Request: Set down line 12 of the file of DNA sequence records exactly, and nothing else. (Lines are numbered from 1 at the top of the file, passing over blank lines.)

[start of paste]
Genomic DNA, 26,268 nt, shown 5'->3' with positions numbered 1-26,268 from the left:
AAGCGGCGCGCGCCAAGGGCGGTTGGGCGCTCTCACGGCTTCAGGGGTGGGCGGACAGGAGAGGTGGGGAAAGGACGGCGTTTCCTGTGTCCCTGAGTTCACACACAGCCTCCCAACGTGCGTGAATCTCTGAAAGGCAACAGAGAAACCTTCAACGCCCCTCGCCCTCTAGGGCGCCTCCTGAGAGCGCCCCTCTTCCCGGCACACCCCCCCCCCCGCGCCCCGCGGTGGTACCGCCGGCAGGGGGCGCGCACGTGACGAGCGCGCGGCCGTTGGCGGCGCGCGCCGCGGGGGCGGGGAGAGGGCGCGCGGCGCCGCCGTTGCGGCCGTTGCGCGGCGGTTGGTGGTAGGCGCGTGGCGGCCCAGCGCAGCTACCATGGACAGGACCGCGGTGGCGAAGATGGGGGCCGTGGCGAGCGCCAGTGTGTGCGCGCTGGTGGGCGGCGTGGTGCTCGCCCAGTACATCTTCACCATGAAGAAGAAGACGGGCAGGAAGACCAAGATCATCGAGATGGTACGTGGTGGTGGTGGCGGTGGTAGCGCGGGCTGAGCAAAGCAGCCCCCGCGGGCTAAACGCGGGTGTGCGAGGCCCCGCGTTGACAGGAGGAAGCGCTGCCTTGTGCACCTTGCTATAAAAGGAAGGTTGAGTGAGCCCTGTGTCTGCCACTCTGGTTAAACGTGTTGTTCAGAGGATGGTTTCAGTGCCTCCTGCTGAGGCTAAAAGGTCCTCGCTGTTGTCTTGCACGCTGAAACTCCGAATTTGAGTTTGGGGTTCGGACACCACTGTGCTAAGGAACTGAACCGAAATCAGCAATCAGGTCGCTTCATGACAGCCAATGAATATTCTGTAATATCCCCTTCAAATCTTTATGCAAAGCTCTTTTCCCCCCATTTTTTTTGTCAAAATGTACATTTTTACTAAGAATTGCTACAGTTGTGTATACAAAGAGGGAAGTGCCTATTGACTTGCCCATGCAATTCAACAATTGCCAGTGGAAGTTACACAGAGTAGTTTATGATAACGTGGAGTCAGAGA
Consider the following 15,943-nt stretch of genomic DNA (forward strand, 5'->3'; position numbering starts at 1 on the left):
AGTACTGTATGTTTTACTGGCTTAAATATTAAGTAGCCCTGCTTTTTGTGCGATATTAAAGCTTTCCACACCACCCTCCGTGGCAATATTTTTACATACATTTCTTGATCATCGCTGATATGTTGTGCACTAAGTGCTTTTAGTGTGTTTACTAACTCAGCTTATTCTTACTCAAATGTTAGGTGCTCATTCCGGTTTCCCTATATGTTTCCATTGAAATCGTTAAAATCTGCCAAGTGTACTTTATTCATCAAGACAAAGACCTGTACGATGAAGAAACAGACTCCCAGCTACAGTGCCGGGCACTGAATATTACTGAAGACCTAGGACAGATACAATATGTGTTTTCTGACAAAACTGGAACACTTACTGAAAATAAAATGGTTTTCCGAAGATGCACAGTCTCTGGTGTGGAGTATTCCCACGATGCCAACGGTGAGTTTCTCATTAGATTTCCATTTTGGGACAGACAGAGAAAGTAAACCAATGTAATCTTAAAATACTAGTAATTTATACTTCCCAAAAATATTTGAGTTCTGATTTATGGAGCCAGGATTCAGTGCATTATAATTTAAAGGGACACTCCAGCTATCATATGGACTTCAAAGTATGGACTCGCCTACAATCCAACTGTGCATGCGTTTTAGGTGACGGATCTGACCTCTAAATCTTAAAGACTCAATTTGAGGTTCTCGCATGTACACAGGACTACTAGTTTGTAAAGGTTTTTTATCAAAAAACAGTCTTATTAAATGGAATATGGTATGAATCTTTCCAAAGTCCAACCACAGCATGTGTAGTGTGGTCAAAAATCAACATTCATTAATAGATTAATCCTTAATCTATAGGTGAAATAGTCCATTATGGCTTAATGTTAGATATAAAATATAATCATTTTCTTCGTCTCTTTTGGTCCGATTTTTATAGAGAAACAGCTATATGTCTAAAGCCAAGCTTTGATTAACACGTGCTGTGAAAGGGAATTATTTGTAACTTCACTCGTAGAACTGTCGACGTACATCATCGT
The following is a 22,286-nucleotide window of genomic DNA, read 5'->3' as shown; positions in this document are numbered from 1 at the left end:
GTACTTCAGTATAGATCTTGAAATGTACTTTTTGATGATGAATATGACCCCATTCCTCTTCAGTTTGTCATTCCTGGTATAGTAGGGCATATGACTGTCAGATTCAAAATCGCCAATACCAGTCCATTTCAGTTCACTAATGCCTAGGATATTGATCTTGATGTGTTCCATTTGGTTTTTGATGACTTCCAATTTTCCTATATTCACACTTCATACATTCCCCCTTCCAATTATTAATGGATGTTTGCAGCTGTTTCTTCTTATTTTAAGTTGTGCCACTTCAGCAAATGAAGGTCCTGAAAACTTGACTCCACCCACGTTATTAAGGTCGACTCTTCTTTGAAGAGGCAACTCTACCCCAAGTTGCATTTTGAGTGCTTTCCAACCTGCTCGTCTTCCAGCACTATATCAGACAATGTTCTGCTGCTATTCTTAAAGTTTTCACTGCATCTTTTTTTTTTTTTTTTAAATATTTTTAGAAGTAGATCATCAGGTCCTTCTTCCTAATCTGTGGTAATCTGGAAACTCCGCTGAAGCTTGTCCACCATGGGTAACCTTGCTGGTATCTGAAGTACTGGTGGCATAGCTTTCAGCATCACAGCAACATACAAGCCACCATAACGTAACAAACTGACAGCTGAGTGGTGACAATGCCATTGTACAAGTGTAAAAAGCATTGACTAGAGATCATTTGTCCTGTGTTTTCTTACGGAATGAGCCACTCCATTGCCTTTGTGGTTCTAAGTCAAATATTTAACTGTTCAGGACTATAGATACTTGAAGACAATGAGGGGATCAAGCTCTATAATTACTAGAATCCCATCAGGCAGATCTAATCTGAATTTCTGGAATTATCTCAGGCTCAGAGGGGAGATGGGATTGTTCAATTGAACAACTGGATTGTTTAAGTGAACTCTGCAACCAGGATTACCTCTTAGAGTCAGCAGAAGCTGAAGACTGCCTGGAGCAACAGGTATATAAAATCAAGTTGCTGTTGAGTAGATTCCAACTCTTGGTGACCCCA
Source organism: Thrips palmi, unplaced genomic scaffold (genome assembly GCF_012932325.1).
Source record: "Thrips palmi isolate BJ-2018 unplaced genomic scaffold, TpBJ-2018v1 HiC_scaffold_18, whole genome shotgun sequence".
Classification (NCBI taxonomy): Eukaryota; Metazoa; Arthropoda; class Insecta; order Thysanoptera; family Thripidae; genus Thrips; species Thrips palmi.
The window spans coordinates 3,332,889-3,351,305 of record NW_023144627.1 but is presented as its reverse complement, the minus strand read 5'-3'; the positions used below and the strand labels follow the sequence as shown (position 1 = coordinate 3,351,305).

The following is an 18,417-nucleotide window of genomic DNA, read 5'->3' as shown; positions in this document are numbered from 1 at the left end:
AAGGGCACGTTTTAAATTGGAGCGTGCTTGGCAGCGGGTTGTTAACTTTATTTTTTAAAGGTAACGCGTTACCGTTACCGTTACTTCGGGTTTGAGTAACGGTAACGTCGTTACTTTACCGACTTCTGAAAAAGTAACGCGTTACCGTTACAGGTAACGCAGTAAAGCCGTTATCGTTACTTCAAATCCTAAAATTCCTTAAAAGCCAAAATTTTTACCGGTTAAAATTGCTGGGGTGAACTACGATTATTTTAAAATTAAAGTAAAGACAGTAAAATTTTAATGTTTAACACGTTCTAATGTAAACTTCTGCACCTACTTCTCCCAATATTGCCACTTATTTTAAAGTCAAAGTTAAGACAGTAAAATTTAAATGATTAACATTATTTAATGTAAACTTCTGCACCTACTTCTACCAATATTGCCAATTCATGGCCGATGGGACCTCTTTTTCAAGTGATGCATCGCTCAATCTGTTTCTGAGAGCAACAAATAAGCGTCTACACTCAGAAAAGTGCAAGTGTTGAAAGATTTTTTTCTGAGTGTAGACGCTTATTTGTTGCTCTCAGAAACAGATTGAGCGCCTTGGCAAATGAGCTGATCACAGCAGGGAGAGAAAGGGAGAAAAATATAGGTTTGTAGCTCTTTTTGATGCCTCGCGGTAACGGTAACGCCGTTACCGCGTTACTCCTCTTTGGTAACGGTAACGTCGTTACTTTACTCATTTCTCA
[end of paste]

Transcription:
AAGGGCACGTTTTAAATTGGAGCGTGCTTGGCAGCGGGTTGTTAACTTTATTTTTTAAAGGTAACGCGTTACCGTTACCGTTACTTCGGGTTTGAGTAACGGTAACGTCGTTACTTTACCGACTTCTGAAAAAGTAACGCGTTACCGTTACAGGTAACGCAGTAAAGCCGTTATCGTTACTTCAAATCCTAAAATTCCTTAAAAGCCAAAATTTTTACCGGTTAAAATTGCTGGGGTGAACTACGATTATTTTAAAATTAAAGTAAAGACAGTAAAATTTTAATGTTTAACACGTTCTAATGTAAACTTCTGCACCTACTTCTCCCAATATTGCCACTTATTTTAAAGTCAAAGTTAAGACAGTAAAATTTAAATGATTAACATTATTTAATGTAAACTTCTGCACCTACTTCTACCAATATTGCCAATTCATGGCCGATGGGACCTCTTTTTCAAGTGATGCATCGCTCAATCTGTTTCTGAGAGCAACAAATAAGCGTCTACACTCAGAAAAGTGCAAGTGTTGAAAGATTTTTTTCTGAGTGTAGACGCTTATTTGTTGCTCTCAGAAACAGATTGAGCGCCTTGGCAAATGAGCTGATCACAGCAGGGAGAGAAAGGGAGAAAAATATAGGTTTGTAGCTCTTTTTGATGCCTCGCGGTAACGGTAACGCCGTTACCGCGTTACTCCTCTTTGGTAACGGTAACGTCGTTACTTTACTCATTTCTCA